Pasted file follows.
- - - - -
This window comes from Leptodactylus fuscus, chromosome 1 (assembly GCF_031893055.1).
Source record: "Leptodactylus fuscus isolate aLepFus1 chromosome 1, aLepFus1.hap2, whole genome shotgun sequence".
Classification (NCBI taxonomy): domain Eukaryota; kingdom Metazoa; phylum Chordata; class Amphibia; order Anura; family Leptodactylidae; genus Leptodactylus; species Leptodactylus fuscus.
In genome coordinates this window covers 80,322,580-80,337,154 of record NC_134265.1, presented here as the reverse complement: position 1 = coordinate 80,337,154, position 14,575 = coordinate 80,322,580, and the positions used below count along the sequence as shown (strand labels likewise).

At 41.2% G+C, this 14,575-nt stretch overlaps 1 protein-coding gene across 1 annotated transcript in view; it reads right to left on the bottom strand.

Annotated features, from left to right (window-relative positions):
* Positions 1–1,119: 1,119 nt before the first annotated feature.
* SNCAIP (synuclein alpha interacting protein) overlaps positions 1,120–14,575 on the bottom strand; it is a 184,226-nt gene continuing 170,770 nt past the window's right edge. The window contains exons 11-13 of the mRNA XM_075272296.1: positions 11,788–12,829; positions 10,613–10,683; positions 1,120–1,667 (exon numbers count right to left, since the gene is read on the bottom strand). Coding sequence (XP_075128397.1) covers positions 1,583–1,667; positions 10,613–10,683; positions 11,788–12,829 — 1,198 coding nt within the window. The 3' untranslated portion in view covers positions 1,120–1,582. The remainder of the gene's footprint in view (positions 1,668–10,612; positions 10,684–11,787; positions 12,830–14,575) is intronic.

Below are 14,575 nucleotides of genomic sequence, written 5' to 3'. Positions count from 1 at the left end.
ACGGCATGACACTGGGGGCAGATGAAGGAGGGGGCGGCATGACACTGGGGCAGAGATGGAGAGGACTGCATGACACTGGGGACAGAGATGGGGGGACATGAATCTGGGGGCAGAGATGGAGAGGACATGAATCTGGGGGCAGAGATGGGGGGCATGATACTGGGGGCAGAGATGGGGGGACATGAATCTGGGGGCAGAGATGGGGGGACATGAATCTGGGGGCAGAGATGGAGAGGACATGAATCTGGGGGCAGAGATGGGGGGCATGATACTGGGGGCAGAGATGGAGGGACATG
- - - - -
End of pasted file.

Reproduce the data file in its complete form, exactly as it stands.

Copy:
This window comes from Leptodactylus fuscus, chromosome 1 (assembly GCF_031893055.1).
Source record: "Leptodactylus fuscus isolate aLepFus1 chromosome 1, aLepFus1.hap2, whole genome shotgun sequence".
Classification (NCBI taxonomy): domain Eukaryota; kingdom Metazoa; phylum Chordata; class Amphibia; order Anura; family Leptodactylidae; genus Leptodactylus; species Leptodactylus fuscus.
In genome coordinates this window covers 80,322,580-80,337,154 of record NC_134265.1, presented here as the reverse complement: position 1 = coordinate 80,337,154, position 14,575 = coordinate 80,322,580, and the positions used below count along the sequence as shown (strand labels likewise).

At 41.2% G+C, this 14,575-nt stretch overlaps 1 protein-coding gene across 1 annotated transcript in view; it reads right to left on the bottom strand.

Annotated features, from left to right (window-relative positions):
* Positions 1–1,119: 1,119 nt before the first annotated feature.
* SNCAIP (synuclein alpha interacting protein) overlaps positions 1,120–14,575 on the bottom strand; it is a 184,226-nt gene continuing 170,770 nt past the window's right edge. The window contains exons 11-13 of the mRNA XM_075272296.1: positions 11,788–12,829; positions 10,613–10,683; positions 1,120–1,667 (exon numbers count right to left, since the gene is read on the bottom strand). Coding sequence (XP_075128397.1) covers positions 1,583–1,667; positions 10,613–10,683; positions 11,788–12,829 — 1,198 coding nt within the window. The 3' untranslated portion in view covers positions 1,120–1,582. The remainder of the gene's footprint in view (positions 1,668–10,612; positions 10,684–11,787; positions 12,830–14,575) is intronic.

Below are 14,575 nucleotides of genomic sequence, written 5' to 3'. Positions count from 1 at the left end.
ACGGCATGACACTGGGGGCAGATGAAGGAGGGGGCGGCATGACACTGGGGCAGAGATGGAGAGGACTGCATGACACTGGGGACAGAGATGGGGGGACATGAATCTGGGGGCAGAGATGGAGAGGACATGAATCTGGGGGCAGAGATGGGGGGCATGATACTGGGGGCAGAGATGGGGGGACATGAATCTGGGGGCAGAGATGGGGGGACATGAATCTGGGGGCAGAGATGGAGAGGACATGAATCTGGGGGCAGAGATGGGGGGCATGATACTGGGGGCAGAGATGGAGGGACATG